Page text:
.- The spokesperson for pro-life activities of the United States Conference of Catholic Bishops released a statement commending the United States Senate for their vote approving a parental notification act Tuesday, which protects parents' right to be involved in their pregnant teenage daughter’s abortion decision.
The Child Custody Protection Act would make it a crime to avoid a state's parental-notification law by taking a minor to another state to obtain an abortion. Violators would face fines and up to one year in prison. The only exception would be if the abortion were required to save the teen’s life. According to the National Right to Life Committee, 26 states would be covered by the bill.
The House passed a similar measure last year, so the legislation now goes to final House-Senate negotiations, reported the Washington Times.
"This bill goes a long way in strengthening the effectiveness of state laws designed to protect parents and their young daughters from the health and safety risks associated with secret abortions," said Sen. John Ensign, Nevada Republican and bill sponsor.
President George W. Bush strongly supports the measure. He has said transporting minors to other states to avoid parental-involvement laws "undermines state law and jeopardizes the lives of young women," reported the Post.
"I appreciate the Senate's efforts to preserve the integrity of state law and protect our nation's families," he reportedly said after the bill was passed.
Polls show that a majority of Americans support parental-notification laws. A Gallup poll, issued Thursday, indicates that more than two-thirds of Americans support legislation preserving parents’ rights, reported LifeNews. Only 28 percent are opposed.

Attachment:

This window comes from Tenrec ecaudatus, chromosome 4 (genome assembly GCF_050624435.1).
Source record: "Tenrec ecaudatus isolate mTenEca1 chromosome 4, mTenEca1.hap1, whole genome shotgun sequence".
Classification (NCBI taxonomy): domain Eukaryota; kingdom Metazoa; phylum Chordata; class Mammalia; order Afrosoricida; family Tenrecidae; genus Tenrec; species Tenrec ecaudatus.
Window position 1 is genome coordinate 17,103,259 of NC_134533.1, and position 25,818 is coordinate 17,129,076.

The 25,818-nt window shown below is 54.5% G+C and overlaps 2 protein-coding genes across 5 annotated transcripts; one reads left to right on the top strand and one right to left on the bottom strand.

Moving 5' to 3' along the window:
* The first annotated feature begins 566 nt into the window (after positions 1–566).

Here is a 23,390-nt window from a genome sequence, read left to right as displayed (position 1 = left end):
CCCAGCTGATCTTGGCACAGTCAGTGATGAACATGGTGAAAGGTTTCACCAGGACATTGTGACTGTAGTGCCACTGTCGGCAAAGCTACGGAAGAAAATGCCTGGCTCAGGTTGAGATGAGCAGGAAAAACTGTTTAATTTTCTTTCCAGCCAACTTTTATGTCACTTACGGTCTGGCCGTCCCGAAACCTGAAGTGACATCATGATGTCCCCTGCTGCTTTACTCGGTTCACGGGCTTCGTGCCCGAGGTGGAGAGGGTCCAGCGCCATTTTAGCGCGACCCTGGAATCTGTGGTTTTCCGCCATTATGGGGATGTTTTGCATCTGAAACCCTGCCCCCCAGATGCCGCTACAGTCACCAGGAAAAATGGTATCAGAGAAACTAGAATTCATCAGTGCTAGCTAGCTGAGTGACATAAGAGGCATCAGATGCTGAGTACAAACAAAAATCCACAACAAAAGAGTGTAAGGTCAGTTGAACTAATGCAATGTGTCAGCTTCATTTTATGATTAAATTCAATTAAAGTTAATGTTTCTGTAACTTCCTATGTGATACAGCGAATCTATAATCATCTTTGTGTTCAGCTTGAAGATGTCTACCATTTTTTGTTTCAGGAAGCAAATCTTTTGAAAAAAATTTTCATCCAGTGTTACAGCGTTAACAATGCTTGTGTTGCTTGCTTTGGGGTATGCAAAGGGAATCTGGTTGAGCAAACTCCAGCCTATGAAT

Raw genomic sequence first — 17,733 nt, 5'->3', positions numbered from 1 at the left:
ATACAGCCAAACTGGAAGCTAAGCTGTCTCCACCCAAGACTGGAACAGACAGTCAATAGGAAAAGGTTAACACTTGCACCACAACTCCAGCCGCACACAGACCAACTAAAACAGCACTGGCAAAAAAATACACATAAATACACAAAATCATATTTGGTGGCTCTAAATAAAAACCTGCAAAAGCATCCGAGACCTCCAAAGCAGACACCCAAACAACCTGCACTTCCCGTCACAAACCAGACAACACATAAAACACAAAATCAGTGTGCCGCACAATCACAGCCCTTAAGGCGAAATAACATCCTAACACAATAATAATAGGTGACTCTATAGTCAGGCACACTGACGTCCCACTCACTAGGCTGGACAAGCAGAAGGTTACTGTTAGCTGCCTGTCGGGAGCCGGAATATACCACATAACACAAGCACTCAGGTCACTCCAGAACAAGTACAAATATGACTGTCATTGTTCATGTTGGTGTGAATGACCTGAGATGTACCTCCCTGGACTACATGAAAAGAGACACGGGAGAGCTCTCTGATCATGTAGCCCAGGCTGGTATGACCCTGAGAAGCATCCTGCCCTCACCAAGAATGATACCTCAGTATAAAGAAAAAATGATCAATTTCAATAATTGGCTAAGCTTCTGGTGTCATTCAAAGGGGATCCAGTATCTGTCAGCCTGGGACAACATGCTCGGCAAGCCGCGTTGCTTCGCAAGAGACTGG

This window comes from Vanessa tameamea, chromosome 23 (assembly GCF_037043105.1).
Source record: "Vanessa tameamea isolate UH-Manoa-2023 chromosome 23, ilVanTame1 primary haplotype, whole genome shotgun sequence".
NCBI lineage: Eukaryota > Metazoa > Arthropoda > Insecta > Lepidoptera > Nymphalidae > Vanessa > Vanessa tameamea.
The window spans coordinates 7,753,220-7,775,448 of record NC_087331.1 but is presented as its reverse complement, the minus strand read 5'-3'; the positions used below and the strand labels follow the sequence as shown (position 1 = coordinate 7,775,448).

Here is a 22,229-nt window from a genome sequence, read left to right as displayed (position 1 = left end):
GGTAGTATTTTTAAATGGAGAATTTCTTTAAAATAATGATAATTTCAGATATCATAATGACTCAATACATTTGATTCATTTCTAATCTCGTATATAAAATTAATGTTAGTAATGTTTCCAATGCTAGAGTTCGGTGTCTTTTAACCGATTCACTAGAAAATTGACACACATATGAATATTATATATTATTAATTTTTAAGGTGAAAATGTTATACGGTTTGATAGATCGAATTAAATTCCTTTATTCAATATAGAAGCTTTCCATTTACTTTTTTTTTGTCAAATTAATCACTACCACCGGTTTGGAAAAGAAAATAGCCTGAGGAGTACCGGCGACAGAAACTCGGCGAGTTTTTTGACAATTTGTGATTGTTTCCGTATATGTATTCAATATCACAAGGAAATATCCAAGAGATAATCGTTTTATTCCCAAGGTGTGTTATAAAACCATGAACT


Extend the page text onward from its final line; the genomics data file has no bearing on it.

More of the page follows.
A pro-life spokesperson with the United States Conference of Catholic Bishops pointed to a 2005 survey, conducted by WomanTrend, which indicated that 82 percent believe no one should be able to take a minor girl across state lines for an abortion without her parents’ knowledge.
“This act will keep teens from being pressured into abortions by those who have little or no investment in their health or long-term welfare,” said USCCB pro-life spokesperson Deirdre McQuade.
She commended the Senate for approving the bill and urged legislators to expedite its passage into law.
“Secret abortions undermine parents’ ability to care for their children in crisis, and put young girls at particular risk both physically and emotionally,” said McQuade. “Abortion does not solve an adolescent’s problems, but instead often compounds her fears, anxiety, and sense of isolation.”
Cardinal William Keeler of Baltimore made a similar comment in a statement last week. “Parents should not be kept in the dark when the welfare of their children and their unborn grandchildren is at stake,” he said. “Many states have wisely chosen to protect parents’ rights in this area, and the intent of their protective laws should not be thwarted.”
Fr. Frank Pavone, national president of Priests for Life, also commended the Senate and urged states that do not have parental involvement laws to legislate them.